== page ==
Monday, December 04, 2006
Isolation As Mind Control Technique
There is a classified videotape that shows the outrageously excessive measures taken against "enemy combatant" Jose Padilla while in the custody of the U.S. military in South Carolina.
The military guards could not have been fearing for their lives. The use of isolation for mind-control purposes can be the only explanation.
Several guards in camouflage and riot gear approached cell No. 103. They unlocked a rectangular panel at the bottom of the door and Mr. Padilla's bare feet slid through, eerily disembodied. As one guard held down a foot with his black boot, the others shackled Mr. Padilla's legs. Next, his hands emerged through another hole to be manacled.
Wordlessly, the guards, pushing into the cell, chained Mr. Padilla's cuffed hands to a metal belt. Briefly, his expressionless eyes met the camera before he lowered his head submissively in expectation of what came next: noise-blocking headphones over his ears and blacked-out goggles over his eyes. Then the guards, whose faces were hidden behind plastic visors, marched their masked, clanking prisoner down the hall to his root canal.
Now lawyers for Mr. Padilla, 36, suggest that he is unfit to stand trial. They argue that he has been so damaged by his interrogations and prolonged isolation that he suffers post-traumatic stress disorder and is unable to assist in his own defense. His interrogations, they say, included hooding, stress positions, assaults, threats of imminent execution and the administration of "truth serums." ...
Mr. Padilla's situation, as an American declared an enemy combatant and held without charges by his own government, was extraordinary and the conditions of his detention appear to have been unprecedented in the military justice system.
Philip D. Cave, a former judge advocate general for the Navy and now a lawyer specializing in military law, said, "There's nothing comparable in terms of severity of confinement, in terms of how Padilla was held, especially considering that this was pretrial confinement." ...
Blackened goggles and earphones are rarely employed in internal prison transports in the United States, but riot gear is sometimes used for violent prisoners.
One of Mr. Padilla's lawyers, Orlando do Campo, said, however, that Mr. Padilla was a "completely docile" prisoner. "There was not one disciplinary problem with Jose ever, not one citation, not one act of disobedience," said Mr. do Campo, who is a lawyer at the Miami federal public defender's office.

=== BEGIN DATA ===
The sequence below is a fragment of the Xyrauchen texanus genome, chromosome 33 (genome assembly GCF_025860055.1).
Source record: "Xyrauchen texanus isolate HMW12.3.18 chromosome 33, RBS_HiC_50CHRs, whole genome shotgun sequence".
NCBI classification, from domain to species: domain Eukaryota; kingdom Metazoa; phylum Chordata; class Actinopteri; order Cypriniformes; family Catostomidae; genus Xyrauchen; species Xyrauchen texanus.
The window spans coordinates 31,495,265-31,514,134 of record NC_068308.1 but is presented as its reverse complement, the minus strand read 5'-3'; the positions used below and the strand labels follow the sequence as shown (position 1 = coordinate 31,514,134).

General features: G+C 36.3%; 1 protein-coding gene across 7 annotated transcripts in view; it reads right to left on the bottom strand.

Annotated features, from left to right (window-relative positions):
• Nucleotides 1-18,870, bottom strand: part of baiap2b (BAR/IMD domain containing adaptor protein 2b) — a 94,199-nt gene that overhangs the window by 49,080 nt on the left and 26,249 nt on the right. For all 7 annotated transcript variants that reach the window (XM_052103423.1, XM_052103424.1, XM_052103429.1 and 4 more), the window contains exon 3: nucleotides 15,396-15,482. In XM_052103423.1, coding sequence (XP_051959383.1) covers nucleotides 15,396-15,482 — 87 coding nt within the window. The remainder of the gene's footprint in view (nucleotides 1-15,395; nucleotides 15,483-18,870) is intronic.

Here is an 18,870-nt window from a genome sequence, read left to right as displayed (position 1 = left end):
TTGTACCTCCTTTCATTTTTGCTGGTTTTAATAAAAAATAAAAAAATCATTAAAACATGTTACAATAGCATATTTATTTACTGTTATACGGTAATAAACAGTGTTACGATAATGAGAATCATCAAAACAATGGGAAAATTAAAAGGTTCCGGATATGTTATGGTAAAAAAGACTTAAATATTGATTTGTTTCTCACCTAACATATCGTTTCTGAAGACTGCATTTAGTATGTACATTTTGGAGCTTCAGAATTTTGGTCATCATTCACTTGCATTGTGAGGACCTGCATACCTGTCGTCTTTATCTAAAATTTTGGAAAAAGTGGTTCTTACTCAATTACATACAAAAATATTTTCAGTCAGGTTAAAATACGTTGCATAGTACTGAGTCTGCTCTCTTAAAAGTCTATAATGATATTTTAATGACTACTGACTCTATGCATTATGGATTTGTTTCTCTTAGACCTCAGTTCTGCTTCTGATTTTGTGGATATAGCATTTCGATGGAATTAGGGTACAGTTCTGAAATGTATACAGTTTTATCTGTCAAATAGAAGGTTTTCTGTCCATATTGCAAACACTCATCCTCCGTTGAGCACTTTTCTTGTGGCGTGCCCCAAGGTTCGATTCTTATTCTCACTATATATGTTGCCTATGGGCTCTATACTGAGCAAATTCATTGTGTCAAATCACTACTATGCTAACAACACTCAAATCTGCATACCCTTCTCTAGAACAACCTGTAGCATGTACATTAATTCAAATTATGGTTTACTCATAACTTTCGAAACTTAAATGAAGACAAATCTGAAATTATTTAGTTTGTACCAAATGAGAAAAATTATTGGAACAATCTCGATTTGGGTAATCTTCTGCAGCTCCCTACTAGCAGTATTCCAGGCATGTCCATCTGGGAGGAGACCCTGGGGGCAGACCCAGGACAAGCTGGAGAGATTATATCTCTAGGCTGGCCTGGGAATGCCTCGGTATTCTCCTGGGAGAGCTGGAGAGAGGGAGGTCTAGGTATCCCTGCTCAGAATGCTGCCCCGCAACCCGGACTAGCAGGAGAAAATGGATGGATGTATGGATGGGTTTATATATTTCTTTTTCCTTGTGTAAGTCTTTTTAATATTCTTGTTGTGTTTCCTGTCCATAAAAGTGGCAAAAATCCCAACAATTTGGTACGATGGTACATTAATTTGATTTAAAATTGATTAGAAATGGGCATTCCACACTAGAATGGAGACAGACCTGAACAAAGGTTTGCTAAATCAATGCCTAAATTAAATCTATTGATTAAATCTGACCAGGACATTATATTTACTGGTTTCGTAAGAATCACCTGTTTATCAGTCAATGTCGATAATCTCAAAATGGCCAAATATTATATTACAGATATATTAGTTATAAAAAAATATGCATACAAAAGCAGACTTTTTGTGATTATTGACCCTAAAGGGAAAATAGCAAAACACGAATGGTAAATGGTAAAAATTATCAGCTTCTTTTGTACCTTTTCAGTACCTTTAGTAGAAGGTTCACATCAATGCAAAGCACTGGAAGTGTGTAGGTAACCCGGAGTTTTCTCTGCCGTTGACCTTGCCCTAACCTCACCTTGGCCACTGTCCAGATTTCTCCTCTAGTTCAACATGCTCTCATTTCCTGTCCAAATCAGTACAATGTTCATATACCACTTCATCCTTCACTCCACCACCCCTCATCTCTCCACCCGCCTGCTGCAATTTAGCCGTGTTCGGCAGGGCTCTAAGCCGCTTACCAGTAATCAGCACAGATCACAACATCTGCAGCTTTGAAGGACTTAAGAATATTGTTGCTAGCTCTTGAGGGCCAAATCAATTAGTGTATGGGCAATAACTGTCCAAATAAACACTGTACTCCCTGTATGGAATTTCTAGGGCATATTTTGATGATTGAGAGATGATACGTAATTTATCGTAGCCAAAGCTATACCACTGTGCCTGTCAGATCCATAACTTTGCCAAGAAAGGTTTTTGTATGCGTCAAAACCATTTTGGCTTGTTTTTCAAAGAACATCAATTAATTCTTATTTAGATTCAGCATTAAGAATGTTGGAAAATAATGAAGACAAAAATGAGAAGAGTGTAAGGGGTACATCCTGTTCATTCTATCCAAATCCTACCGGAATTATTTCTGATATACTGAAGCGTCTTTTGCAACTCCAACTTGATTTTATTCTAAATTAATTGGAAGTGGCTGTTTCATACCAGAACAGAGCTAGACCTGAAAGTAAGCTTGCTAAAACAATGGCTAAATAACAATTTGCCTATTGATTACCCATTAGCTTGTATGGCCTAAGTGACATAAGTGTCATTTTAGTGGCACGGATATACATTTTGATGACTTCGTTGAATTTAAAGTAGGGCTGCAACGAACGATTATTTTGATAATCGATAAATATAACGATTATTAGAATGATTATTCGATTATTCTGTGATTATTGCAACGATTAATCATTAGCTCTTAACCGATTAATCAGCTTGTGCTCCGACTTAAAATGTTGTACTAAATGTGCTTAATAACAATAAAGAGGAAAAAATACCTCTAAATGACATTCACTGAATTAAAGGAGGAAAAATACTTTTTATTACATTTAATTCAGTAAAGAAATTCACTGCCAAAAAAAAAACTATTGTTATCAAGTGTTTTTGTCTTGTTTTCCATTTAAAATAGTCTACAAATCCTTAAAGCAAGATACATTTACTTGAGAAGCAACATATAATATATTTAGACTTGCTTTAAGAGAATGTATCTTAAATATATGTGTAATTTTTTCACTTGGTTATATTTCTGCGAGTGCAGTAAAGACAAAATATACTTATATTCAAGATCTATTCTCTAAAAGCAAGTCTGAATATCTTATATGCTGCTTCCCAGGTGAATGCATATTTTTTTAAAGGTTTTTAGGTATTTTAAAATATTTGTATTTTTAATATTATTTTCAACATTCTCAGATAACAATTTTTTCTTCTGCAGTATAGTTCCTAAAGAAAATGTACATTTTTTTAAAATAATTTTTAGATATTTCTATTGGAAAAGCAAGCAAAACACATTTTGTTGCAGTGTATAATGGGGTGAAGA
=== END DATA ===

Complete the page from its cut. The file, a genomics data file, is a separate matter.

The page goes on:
In his affidavit, Mr. Patel said, "I was told by members of the brig staff that Mr. Padilla's temperament was so docile and inactive that his behavior was like that of 'a piece of furniture.' "
Federal prosecutors and defense lawyers are locked in a tug of war over the relevancy of Mr. Padilla's military detention to the present criminal case. Federal prosecutors have asked the judge to forbid Mr. Padilla's lawyers from mentioning the circumstances of his military detention during the trial, maintaining that their accusations could "distract and inflame the jury."
But defense lawyers say it is unconscionable to ignore Mr. Padilla's military detention because, among other reasons, it altered him in a way that will impinge on his trial.
Dr. Angela Hegarty, director of forensic psychiatry at the Creedmoor Psychiatric Center in Queens, N.Y., who examined Mr. Padilla for a total of 22 hours in June and September, said in an affidavit filed Friday that he "lacks the capacity to assist in his own defense."
"It is my opinion that as the result of his experiences during his detention and interrogation, Mr. Padilla does not appreciate the nature and consequences of the proceedings against him, is unable to render assistance to counsel, and has impairments in reasoning as the result of a mental illness, i.e., post-traumatic stress disorder, complicated by the neuropsychiatric effects of prolonged isolation," Dr. Hegarty said in an affidavit for the defense. ...
Mr. Padilla's status was abruptly changed to criminal defendant from enemy combatant last fall. At the time, the Supreme Court was weighing whether to take up the legality of his military detention -- and thus the issue of the president's authority to seize an American citizen on American soil and hold him indefinitely without charges -- when the Bush administration pre-empted its decision by filing criminal charges against Mr. Padilla.
Mr. Padilla was added as a defendant in a terrorism conspiracy case already under way in Miami. The strong public accusations made during his military detention -- about the dirty bomb, Al Qaeda connections and supposed plans to set off natural gas explosions in apartment buildings -- appear nowhere in the indictment against him. The indictment does not allege any specific violent plot against America.